Jens Chr. Jensen
1949 · Denmark
Jens Chr. Jensen is an established artist, who was born and brought up in Denmark, like other renowned artists such as Vincenzo Esposito, Madelene Poulsen, Aseel Saloom, Elmgreen & Dragset, and Poul Andersen. Jens Chr. Jensen was born in 1949.
Historical Context of Denmark
As the southernmost of the Scandinavian countries, Denmark has often been rather influenced by the Germanic culture of Northern Europe, that borders its southern frontiers. This responsiveness is often combined with the Nordic traits of restraint and melancholy in its arts. Towards the end of the nineteenth century, and in the earlier part of the twentieth, Denmark originated a key painter of Post-Impressionism, Vilhelm Hammershøi. Noted for his melancholic and extremely scarce interiors, Hammershøi's reputation was founded on his ethereal representations of light and shadow in simple, dignified interiors, most often his own residence. In the later twentieth century, Denmark was a significant country in the CoBrA movement of Expressionist painting, where the naming convention was derived from the cities of the founding members - the Co standing for Copenhagen on behalf of Danish artist Asger Jorn. Founded in 1949, CoBrA's vivid colours and lively childlike figures became both a scandal and sensation. Other critically acclaimed modern and Danish artists include Per Kirkeby, Olafur Eliasson, Danh Vō, Sergej Jensen and Tal R.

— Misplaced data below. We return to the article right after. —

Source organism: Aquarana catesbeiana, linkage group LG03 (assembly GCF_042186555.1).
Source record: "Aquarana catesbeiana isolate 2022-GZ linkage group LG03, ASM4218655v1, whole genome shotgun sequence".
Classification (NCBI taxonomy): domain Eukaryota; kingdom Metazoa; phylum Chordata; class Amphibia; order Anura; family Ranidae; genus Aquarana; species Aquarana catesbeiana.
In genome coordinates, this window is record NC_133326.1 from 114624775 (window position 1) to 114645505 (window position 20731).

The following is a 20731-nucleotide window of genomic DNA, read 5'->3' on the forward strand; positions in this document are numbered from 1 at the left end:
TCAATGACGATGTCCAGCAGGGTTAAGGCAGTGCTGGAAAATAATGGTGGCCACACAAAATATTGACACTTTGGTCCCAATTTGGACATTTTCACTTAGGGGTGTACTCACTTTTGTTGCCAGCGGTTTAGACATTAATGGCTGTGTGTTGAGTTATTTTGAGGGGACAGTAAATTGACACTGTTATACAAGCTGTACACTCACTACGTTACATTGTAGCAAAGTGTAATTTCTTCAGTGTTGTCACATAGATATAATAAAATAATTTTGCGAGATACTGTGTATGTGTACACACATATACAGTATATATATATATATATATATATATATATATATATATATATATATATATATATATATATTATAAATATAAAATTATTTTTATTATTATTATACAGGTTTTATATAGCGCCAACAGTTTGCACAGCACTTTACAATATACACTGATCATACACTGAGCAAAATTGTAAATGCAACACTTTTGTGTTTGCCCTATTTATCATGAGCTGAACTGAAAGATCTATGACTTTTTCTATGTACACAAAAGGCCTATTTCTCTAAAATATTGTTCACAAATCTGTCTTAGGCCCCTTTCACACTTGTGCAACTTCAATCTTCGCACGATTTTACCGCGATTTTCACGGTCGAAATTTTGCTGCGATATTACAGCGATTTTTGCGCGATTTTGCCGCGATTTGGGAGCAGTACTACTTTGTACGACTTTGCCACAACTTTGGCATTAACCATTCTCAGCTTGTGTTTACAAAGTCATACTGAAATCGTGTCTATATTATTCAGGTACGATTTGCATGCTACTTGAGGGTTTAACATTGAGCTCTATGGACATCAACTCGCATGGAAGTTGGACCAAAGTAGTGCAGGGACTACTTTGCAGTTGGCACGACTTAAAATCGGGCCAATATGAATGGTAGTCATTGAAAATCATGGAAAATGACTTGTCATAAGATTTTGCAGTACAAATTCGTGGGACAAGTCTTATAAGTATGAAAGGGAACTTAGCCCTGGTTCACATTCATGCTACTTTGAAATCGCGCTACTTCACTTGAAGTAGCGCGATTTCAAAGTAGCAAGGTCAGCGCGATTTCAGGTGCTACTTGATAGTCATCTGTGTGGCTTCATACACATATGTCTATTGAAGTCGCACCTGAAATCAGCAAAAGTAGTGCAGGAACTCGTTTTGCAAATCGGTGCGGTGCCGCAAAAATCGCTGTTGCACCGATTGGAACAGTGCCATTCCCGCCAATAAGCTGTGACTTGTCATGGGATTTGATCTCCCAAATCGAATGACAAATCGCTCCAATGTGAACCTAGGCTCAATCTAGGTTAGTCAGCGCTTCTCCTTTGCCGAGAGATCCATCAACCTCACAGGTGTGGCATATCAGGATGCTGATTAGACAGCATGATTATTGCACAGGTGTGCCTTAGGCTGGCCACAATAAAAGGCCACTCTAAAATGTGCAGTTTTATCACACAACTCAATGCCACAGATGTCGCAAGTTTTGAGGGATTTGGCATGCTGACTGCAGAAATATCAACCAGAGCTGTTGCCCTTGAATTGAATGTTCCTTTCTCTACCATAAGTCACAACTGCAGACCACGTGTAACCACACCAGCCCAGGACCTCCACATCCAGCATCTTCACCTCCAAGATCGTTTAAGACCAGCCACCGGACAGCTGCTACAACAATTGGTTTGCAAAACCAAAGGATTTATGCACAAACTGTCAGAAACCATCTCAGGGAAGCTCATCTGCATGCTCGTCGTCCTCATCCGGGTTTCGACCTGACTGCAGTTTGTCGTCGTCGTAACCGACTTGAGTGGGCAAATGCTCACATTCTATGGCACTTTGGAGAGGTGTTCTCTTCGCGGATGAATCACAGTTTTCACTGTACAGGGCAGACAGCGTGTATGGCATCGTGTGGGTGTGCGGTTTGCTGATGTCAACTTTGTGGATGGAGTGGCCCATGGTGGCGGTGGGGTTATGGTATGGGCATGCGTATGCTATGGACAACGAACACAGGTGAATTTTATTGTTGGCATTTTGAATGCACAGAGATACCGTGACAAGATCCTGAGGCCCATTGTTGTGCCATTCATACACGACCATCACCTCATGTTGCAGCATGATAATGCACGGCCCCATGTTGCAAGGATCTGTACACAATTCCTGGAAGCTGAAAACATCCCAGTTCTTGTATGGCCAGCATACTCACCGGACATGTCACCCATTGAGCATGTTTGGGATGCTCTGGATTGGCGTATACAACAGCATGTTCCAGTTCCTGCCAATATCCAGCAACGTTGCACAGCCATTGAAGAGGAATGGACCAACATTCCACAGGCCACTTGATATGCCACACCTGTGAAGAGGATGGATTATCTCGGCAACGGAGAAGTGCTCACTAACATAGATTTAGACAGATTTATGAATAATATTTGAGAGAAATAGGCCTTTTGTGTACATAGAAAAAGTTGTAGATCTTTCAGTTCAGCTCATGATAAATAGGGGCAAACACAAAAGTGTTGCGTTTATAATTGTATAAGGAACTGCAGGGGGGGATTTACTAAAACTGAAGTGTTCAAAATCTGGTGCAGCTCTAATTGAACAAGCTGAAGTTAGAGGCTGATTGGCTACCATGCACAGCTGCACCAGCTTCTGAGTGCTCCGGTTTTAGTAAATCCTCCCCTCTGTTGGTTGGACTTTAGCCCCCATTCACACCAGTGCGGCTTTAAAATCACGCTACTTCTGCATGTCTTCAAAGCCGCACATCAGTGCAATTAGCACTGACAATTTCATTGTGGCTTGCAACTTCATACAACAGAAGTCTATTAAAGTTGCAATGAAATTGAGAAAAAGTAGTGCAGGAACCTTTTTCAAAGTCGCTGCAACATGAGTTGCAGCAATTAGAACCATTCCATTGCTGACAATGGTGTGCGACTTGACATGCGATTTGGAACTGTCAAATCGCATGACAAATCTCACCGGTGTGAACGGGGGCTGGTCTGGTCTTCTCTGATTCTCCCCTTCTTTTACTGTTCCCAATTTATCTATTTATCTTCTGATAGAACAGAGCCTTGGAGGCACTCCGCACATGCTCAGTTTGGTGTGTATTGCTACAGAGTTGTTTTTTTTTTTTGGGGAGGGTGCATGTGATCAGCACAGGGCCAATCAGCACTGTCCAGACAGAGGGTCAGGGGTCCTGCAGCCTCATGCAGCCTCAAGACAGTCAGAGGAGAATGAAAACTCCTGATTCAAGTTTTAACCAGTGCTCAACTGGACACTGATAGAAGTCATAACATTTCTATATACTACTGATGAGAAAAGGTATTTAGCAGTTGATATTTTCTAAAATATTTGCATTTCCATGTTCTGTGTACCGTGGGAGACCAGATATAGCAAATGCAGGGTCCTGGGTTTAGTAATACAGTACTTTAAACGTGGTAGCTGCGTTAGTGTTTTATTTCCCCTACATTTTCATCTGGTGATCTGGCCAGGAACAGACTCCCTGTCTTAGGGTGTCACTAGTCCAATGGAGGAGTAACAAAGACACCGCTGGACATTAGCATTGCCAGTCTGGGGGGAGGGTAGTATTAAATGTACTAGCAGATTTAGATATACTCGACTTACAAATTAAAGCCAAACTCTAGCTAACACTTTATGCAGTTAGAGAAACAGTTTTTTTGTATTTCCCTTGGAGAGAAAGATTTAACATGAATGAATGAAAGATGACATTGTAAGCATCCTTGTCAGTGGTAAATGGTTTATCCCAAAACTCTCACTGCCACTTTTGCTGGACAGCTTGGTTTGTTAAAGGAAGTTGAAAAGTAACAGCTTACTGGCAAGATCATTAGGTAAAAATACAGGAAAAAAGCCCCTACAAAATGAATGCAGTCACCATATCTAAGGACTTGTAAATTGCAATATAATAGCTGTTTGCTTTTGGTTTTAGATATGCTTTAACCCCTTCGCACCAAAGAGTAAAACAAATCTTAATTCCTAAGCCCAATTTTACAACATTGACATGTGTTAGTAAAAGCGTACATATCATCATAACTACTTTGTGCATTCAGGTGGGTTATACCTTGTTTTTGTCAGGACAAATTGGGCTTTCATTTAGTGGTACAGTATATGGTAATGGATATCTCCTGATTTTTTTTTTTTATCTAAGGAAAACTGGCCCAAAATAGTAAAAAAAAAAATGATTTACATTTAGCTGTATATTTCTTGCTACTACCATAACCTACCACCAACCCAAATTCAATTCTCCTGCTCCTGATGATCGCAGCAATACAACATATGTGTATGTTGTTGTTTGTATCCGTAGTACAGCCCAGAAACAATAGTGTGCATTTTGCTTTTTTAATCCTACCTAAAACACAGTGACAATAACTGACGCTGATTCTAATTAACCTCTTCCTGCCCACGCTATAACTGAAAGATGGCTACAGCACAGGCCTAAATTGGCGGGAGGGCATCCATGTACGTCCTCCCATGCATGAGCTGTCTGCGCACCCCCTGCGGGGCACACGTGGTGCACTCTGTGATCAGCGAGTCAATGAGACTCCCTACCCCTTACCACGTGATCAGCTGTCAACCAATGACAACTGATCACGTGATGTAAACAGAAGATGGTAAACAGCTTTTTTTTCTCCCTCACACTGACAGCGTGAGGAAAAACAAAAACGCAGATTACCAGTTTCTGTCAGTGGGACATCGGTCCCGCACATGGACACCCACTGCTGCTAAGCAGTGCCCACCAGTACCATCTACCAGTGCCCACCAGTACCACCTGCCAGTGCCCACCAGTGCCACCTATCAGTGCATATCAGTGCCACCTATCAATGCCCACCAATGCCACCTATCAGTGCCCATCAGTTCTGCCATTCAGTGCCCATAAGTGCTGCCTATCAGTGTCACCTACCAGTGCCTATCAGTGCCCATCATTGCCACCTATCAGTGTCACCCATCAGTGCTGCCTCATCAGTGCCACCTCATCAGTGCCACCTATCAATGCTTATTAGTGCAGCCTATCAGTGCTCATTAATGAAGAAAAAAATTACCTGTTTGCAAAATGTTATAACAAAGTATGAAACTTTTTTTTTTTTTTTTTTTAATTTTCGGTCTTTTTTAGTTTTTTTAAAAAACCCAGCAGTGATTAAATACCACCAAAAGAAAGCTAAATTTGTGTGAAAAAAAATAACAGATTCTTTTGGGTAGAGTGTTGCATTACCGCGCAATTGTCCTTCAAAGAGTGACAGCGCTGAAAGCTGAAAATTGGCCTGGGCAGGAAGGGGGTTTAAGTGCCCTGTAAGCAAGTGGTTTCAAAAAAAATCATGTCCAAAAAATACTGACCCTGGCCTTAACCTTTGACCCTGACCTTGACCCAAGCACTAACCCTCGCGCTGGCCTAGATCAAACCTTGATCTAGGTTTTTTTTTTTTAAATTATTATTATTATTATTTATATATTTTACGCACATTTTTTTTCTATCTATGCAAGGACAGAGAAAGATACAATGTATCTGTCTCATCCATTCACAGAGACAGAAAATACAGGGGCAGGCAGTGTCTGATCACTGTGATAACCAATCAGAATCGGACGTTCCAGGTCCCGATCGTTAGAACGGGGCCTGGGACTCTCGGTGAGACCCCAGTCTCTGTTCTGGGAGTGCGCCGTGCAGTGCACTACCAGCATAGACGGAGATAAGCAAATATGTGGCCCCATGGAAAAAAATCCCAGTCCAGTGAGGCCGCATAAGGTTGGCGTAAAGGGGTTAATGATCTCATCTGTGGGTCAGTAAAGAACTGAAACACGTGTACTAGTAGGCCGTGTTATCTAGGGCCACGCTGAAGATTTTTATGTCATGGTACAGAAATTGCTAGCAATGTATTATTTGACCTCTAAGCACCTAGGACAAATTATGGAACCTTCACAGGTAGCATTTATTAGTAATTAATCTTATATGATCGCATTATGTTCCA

Further Biographical Context for Jens Chr. Jensen
Born in 1949, Jens Chr. Jensen was primarily inspired by the 1960s. Historically set in the context of the Cold War, the 1960s epitomize an extremely powerful era which generated an important number of breaks and challenged the order of all things. In Europe, The Iron Curtain and the Berlin wall would eternally mark people and beliefs, while in the U.S, events such as the Cuban missile crisis and Vietnam war would forever influence generations to come. From education to gender issues and ideologies, a re-definition of social standards in Western society ensued, with ground-breaking values and movements emerging in a cradle of innovation. Simplicity and an emptiness of emotions were key concepts in the highly influential movement of Minimalism, represented by artists like Frank Stella, Donald Judd and Agnes Martin. Bored of the gestural elements of Abstract Expressionism, Minimalist artists focused on delivering artworks mainly composed of polished, clean lines and geometrical elements. The very first blossoming of Conceptualism was highly influenced by the simplicity of Minimalism but went further in rejecting all pre-existing conceptions inherent to art, similarly to what Pop Artists were trying to achieve by elevating popular culture to the status of high art. Several schools of philosophy deeply influenced creatives, Francis Bacon and Alberto Giacometti were artists fundamentally seduced by the ideologies of Existentialism, who achieved worldwide success through their depiction of the human form and the lament often linked to the human condition. globally, an important number of art movements resounded with the radical changes of the 1960s, often prone to their own regional distinctions. In Italy, Lucio Fontana and Piero Manzoni initiated Spatialism, while in Germany, the Zero group espoused similar ideas under the leadership of Günther Uecker.